The Department requests comments regarding appropriate steps to provide individuals with disabilities with access to NG 9-1-1 technology at 9-1-1 emergency call-taking centers, including converging  IP 9-1-1 technologies that are as effective as those provided for individuals without disabilities. In this ANPRM, the Department is asking two key questions: (1) What devices and modes of communication (voice, text, video, and data) are individuals with disabilities using to make “calls,” including emergency calls?, and (2) what steps should the Department take to ensure that any new IP-based PSAP platforms can receive direct calls from these devices?
C. Major Migration in Communications Devices and 9-1-1 Services ↑
As communication technologies are developing, individuals with disabilities are transitioning from analog or legacy devices to digital and IP-based devices. Among these devices are both wired and mobile videophones, text messaging wireless devices, including “smart” phones, as well as computers (including computers with Web cams) and captioned telephones. Many PSAPs or emergency 9-1-1 call-taking centers are not yet equipped to directly receive video calls or text calls over the Internet. As a result, individuals who have to call 9-1-1 using their IP-based videophone or texting device must call through third-party telecommunications relay services (TRS). TRS uses a relay operator called a communication assistant (CA) who relays the call between the caller using text or video and the PSAP.  In most IP-based video-or text-relay services, the CA receives the call from the person originating the call, places the call to the PSAP, and then relays the conversation between the caller and the PSAP.  Relay services are under the jurisdiction of the Federal Communications Commission (FCC). 
The 9-1-1 number has been designated for public use throughout the United States to report an emergency, request emergency assistance, or both. The original 9-1-1 system is based on traditional telephone technology, which cannot process text, data, image, and video sent from handheld devices and computers (e.g., personal digital assistant (PDA), cellular phone, portable media player, video phone, or camera). To address the changing technology, State and local governments are working to improve their 9-1-1 emergency communications systems and are moving towards an IP-enabled network. The ultimate goal is to have an emergency network that will enable the general public to make a 9-1-1 “call” via voice, text, or video from wired and wireless devices and directly communicate with personnel at thePSAP. Several States, regions, and counties, including Indiana, Montana, Vermont, Texas, Florida, Minnesota, Allegheny County, Pennsylvania and the District of Columbia, are either considering or implementing an IP network or next generation related components in preparation for NG 9-1-1. http://www.nena.org/ng911-project/state-status(last visited July 12, 2010).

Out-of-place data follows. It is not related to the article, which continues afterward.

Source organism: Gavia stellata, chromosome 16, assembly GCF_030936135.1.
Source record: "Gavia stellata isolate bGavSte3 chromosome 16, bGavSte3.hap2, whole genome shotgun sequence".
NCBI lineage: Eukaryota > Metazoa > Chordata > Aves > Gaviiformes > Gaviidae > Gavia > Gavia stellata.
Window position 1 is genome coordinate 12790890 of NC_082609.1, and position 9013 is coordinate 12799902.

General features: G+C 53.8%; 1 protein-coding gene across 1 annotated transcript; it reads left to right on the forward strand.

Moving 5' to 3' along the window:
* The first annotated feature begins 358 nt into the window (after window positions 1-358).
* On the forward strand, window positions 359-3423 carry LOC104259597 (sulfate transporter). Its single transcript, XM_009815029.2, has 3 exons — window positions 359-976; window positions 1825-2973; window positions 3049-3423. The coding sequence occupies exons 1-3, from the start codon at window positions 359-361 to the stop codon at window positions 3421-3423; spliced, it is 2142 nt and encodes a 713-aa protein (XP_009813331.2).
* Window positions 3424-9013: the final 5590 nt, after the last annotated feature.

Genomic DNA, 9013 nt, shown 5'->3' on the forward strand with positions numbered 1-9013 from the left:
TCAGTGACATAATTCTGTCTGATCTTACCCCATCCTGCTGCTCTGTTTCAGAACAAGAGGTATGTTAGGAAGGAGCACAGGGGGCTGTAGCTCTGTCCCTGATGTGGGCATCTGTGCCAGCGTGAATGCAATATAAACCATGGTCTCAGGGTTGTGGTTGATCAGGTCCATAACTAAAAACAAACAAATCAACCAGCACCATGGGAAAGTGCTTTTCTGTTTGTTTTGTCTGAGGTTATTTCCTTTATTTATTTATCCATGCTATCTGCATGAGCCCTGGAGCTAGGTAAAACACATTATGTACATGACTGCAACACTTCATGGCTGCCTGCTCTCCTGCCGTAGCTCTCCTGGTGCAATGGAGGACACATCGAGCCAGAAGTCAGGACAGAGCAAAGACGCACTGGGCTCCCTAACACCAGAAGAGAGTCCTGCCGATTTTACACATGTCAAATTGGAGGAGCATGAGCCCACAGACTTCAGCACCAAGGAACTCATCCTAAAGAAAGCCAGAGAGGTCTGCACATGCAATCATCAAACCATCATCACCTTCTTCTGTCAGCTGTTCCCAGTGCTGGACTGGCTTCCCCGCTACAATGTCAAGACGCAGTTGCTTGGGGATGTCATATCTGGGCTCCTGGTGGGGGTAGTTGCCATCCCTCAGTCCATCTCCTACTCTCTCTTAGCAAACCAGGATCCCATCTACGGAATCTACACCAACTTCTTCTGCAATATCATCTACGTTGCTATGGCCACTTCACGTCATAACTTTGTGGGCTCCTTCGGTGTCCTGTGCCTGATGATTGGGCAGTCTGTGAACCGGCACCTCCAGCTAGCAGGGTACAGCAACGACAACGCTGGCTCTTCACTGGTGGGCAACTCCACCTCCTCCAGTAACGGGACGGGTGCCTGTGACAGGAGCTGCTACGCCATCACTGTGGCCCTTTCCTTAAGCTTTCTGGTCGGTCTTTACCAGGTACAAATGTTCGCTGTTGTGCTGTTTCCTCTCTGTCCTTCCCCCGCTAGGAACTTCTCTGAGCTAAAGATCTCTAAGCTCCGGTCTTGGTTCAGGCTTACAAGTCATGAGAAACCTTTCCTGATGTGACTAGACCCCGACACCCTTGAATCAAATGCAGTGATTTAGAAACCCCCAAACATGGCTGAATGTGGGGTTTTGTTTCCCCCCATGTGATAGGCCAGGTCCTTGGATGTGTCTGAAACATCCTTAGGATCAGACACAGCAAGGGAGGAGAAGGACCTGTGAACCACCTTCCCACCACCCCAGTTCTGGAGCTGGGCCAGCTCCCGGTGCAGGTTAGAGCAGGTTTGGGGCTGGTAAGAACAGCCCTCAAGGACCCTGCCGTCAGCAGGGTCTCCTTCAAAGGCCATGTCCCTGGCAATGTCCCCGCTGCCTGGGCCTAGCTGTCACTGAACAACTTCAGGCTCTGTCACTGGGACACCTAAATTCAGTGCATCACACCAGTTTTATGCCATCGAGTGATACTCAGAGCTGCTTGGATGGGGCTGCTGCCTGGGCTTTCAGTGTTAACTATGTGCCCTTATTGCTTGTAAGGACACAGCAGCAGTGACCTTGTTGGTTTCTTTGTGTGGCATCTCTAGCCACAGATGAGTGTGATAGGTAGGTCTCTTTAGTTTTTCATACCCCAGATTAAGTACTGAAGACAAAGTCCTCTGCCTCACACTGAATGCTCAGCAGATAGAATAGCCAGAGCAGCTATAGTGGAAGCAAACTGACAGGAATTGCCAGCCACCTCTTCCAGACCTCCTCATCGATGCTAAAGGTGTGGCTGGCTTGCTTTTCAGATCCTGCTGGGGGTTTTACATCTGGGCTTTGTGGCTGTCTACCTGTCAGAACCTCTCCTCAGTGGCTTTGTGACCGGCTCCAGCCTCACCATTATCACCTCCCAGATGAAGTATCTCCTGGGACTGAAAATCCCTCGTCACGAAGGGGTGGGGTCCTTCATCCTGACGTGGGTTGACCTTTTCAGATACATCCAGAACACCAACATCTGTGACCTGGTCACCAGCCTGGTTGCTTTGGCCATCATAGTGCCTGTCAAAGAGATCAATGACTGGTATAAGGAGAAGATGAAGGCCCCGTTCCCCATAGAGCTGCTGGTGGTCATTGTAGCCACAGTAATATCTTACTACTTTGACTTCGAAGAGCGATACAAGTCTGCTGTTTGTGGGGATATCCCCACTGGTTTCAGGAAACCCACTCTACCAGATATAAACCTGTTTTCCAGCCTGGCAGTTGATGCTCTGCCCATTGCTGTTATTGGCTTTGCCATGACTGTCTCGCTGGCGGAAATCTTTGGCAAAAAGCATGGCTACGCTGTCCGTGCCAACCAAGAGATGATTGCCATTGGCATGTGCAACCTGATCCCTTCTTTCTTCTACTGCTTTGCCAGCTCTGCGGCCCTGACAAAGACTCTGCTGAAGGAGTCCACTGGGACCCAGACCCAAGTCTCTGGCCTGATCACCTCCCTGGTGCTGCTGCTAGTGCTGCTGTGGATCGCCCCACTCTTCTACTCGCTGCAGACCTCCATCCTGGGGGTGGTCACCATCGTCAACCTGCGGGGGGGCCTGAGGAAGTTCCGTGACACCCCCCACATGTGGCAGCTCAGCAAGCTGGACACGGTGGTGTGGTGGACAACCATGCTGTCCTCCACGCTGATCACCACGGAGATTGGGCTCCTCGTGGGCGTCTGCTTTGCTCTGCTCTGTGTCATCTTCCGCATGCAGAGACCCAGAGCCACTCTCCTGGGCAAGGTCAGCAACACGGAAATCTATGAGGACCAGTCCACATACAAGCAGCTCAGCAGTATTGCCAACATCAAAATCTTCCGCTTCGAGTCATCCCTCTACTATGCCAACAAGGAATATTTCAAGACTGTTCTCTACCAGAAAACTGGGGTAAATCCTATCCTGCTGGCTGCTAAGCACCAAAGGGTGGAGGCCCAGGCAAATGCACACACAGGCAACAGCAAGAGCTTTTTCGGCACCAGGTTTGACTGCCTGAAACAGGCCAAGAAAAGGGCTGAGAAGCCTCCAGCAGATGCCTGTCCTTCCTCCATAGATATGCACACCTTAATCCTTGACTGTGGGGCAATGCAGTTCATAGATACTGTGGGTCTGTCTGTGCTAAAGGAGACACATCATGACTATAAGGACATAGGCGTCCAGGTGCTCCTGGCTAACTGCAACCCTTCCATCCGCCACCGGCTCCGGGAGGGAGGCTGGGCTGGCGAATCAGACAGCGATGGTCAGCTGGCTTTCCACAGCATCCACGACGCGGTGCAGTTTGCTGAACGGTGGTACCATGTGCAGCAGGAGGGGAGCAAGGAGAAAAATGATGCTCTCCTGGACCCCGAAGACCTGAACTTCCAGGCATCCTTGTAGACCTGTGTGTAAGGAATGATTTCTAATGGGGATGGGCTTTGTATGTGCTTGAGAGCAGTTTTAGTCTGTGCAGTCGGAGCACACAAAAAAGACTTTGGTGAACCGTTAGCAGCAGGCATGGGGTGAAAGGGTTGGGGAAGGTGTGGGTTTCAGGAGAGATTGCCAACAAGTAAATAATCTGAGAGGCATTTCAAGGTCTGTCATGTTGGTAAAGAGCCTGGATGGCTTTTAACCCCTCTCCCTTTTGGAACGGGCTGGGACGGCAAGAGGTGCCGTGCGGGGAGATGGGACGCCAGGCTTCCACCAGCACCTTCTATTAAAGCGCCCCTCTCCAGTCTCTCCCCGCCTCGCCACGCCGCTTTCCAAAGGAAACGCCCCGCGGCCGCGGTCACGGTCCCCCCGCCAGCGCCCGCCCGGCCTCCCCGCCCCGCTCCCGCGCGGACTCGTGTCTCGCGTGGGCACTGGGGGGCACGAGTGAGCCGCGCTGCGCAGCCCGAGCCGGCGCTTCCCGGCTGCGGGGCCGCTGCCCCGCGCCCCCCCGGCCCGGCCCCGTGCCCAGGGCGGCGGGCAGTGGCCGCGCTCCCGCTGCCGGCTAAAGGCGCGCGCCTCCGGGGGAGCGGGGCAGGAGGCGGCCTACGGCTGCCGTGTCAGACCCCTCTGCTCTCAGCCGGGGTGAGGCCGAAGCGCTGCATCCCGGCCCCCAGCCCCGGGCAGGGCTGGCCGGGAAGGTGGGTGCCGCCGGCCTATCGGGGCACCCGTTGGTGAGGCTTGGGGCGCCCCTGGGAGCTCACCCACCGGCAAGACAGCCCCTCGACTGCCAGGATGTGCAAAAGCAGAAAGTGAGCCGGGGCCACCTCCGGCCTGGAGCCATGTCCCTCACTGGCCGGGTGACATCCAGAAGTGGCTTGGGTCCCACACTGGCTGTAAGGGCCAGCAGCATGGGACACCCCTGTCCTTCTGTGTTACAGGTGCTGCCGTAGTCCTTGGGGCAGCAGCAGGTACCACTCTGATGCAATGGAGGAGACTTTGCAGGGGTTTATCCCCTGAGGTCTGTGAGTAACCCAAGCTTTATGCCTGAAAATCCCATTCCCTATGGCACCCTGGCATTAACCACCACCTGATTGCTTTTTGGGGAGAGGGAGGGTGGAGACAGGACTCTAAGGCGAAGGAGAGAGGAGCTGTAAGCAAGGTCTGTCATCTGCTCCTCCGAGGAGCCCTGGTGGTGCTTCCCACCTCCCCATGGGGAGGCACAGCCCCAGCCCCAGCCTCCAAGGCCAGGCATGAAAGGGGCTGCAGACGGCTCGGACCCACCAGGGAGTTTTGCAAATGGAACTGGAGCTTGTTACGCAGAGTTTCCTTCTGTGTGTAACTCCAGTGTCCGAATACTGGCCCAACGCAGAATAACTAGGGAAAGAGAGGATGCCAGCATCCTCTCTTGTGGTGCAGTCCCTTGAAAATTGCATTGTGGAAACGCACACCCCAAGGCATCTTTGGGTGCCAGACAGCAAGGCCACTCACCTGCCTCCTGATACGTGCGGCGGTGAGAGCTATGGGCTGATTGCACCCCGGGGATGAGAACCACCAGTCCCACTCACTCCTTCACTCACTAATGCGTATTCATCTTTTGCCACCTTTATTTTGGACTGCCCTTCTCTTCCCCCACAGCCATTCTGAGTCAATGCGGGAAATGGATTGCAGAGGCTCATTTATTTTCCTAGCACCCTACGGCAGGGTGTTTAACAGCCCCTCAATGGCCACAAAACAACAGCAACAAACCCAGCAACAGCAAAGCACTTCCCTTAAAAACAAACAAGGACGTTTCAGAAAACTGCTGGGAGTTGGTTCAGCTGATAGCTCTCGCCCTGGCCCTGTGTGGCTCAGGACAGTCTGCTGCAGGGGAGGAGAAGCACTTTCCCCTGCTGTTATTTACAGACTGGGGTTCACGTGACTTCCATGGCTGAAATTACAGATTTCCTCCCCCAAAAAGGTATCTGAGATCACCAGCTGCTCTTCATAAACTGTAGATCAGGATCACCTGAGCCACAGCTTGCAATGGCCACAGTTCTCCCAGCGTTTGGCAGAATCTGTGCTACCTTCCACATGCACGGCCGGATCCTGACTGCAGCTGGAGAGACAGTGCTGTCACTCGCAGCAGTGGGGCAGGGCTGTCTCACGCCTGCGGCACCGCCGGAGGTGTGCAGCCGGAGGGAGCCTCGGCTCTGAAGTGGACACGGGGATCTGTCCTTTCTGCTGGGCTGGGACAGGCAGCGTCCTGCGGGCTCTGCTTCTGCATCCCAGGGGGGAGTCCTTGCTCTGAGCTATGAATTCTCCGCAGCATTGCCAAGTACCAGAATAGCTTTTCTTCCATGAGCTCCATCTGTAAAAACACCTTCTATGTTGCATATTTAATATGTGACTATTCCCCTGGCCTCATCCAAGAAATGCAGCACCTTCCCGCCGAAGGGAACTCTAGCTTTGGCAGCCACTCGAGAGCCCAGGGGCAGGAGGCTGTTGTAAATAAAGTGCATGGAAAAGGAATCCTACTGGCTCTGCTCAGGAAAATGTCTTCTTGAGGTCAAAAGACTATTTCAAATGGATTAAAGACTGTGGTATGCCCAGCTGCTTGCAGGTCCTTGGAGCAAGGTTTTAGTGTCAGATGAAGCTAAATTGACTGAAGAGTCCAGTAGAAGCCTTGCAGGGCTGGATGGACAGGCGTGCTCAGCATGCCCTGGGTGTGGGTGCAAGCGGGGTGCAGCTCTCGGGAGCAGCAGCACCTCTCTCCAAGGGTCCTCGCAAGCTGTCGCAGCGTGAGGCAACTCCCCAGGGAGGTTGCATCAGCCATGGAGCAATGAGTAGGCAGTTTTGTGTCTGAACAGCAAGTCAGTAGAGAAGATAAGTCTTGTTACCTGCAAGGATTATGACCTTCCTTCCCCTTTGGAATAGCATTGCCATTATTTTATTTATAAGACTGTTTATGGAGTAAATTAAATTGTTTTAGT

The Department is aware of two PSAPs' efforts to provide access to individuals with disabilities who use smart phones as texting devices. For example, in 2003, the police department in Sacramento, California began to accept “9-1-1” e-mails from individuals with disabilities. That police department also has accepted e-mails from as far away as Los Angeles and Texas asking Sacramento police to relay emergency information to their local authorities. http://www.helpkidshear.org/news/media/2003/2003-11-21-cbs.htm(last visited July 12, 2010). Another PSAP, Black Hawk County, Iowa, recently started to receive and respond to short message service (SMS) messages from cell phones or pagers. See Enforcing the ADA, Update April, September 2009, page 12, available at http://www.ada.gov/aprsep09.pdf(last visited July 12, 2010). With these additional services, individuals with disabilities are able to report an accident or other emergency quickly using their PDAs, without the necessity of locating and using a TTY or relying on another person to report the incident
D. Other Federal Efforts ↑
The Department is familiar with ongoing efforts by other Federal agencies to ensure that advances in telecommunications systems, including NG 9-1-1 services, are accessible for all Americans, including individuals with disabilities. The National E-911 Implementation Coordination Office (National 9-1-1 Office) issued in September 2009, a national plan (Plan) for migrating to IP-enabled 9-1-1 Systems. See National Plan for Migrating to IP-Enabled 9-1-1 Systems, available at http://www.ntis.gov/search/product.aspx?ABBR=PB2010102716(last visited June 5, 2010). As required by the NET 911 Improvement Act, 47 U.S.C. 942(d), the Plan identified and analyzed 9-1-1 system migration issues and assessed potential options to resolve them. The Plan drew heavily from the United States Department of Transportation's (DOT) NG 9-1-1 Initiative work and findings. DOT had concluded that IP-enabled systems provide the optimal technical solution for future 9-1-1 networks. One of the requirements of the NET 9-1-1 Improvement Act is to identify solutions for providing 9-1-1 and enhanced 9-1-1 access to individuals with disabilities and needed steps to implement such solutions. 47 U.S.C. 942(d)(I). In addressing policy barriers and issues, the National 9-1-1 Office stated that “to foster the migration to IP-enabled 9-1-1, Federal * * * regulatory agencies will need to review current * * * regulations to keep pace with the rapidly changing 9-1-1 marketplace.” Plan, at 5-10.
Last year, DOT's National Highway Traffic Safety Administration and the United States Department of Commerce's National Telecommunications and Information Administration announced more than $40 million in grants to help PSAPs nationwide implement next-generation technologies.